It was the phrase “epic V8 super-truck” that did it. When Vauxhall launched the E3 version of its £51,500 Maloo pick-up last year, it used those stirring words to switch us on to its British-badged, Australian-built ‘Holden ute’ – longer than a Mercedes S500, as powerful as a 6.2-litre Chevy Corvette and pretty nearly as quick as either.
The Maloo was never going to be a big seller, even if business users were promised a VAT-free purchase at about £42,000. The expected few dozen copies found their way on to UK roads – built to special order – and all too soon it was time for the much-photographed chrome yellow demonstrator to be sold. However, before it drove off into the sunset, Vauxhall was determined to give it a rousing send-off, with Autocar’s help. The famous Shelsley Walsh hillclimb – world’s oldest motor racing track still in use – had never had a record for commercial vehicles in its 107-year history. How about using the Maloo to establish one?
The track organiser, the Midland Automobile Club (MAC), agreed to muster its best timekeeping marshals under clerk of the course Dave Nursey. On a quiet, sunny Wednesday, Vauxhall’s Simon Hucknall, late of Autocar’s road test team, brought the big yellow beast from the company’s Luton stable to the track, where I – an occasional and none too distinguished competitor at Shelsley – would have a go at setting a respectable time.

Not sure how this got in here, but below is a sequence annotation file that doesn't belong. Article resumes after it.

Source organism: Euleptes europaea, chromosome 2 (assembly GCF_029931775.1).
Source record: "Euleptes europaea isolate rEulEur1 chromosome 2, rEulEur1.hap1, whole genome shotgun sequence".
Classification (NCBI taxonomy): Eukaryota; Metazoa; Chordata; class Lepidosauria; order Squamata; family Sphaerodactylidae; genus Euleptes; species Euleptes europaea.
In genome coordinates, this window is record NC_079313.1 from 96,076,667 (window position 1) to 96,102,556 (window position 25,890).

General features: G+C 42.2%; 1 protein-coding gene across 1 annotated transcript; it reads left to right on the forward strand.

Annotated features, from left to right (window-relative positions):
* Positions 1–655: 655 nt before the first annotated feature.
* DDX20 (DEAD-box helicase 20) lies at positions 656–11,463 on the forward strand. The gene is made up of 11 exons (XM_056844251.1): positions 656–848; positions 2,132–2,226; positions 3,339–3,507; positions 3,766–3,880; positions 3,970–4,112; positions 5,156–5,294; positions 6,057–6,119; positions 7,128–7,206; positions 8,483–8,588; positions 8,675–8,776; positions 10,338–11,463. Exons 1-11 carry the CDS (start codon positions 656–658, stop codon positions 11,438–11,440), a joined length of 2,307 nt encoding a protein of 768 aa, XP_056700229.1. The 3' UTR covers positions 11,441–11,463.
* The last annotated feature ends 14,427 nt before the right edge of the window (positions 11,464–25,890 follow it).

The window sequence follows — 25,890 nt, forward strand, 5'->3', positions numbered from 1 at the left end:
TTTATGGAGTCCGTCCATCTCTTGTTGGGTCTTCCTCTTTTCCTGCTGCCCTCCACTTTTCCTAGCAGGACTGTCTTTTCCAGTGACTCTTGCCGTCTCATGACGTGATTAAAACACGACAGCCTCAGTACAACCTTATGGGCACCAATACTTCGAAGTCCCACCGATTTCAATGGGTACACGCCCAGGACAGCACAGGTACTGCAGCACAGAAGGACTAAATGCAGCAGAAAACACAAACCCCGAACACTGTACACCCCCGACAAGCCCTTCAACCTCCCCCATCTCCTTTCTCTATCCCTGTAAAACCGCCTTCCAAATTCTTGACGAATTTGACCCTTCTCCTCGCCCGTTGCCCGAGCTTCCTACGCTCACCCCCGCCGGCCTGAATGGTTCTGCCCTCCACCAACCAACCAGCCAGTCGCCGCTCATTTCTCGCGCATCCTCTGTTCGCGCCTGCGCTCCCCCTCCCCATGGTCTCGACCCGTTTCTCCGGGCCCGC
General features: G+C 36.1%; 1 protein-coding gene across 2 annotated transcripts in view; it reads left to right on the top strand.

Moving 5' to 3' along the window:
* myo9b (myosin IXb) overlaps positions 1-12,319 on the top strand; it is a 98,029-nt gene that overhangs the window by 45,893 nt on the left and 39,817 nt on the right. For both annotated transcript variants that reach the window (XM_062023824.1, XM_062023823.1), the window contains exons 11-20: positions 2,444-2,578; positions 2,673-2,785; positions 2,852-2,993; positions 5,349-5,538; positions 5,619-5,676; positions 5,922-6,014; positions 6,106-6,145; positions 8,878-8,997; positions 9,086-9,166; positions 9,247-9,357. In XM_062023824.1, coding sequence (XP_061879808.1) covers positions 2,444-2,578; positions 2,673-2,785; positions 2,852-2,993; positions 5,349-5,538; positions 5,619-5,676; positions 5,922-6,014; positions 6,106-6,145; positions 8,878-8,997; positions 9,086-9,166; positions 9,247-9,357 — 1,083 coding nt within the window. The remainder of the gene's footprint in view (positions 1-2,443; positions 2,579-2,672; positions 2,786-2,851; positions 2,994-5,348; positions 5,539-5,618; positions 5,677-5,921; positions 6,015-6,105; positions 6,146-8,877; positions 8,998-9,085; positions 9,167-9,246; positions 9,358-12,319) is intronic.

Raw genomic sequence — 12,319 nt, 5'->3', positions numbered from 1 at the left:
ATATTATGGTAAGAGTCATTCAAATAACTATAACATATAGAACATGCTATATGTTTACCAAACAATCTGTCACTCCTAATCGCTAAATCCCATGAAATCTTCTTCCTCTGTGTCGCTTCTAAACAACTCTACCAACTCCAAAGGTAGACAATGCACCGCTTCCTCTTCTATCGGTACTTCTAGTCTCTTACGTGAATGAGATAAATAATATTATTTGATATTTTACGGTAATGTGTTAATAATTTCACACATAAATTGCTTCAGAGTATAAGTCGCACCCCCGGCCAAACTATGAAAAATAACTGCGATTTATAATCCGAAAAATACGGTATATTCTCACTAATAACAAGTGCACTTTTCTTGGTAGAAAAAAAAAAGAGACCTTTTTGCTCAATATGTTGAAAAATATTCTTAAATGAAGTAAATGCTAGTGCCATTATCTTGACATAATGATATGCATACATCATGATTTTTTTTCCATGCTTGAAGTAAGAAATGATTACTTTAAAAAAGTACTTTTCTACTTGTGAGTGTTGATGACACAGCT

In bald description, the Maloo is not the ideal racing car. Its 5.1-metre length and 1800kg kerb weight put it dimensionally on a par with a Jaguar XJ, and most of its mass is carried over the front wheels – not ideal for off-the-line traction. But it also has strengths: an ultra-docile Yankee V8 whose plentiful peak power (425bhp) and torque (405lb ft) are delivered low in the rev range, a fuss-free six-speed manual gearbox with heavy-duty clutch, and an electronic launch control that utilises the ABS paraphernalia and a mechanical limited-slip differential to tame rubber-frying wheelspin. Actually, the Maloo’s power-to-weight ratio isn’t so different from that of the Corvette C6, which is why its healthy 0-60mph time of 4.9sec compares quite well with the sports car’s 4.4sec.
Shelsley Walsh is a short, steep hillclimb of just 1000 yards (914 metres) and seems deceptively easy to drive at first. But the closer you look and the quicker you go, the more of a challenge it becomes. There’s a steep uphill start, so you must get your car’s departure position and engine revs just right. After the hint of a right kink, the road disappears left between banks into Kennel Bend – easy in a road car as long as you feel okay about giving it full throttle into a blind bend. Then it goes left again into Crossing, a corner that goes on longer than you expect and needs both precision and bottle, because a powerful car like the Maloo is accelerating hard all the way through, so its chassis balance is changing all the while and there’s no room to stray off line.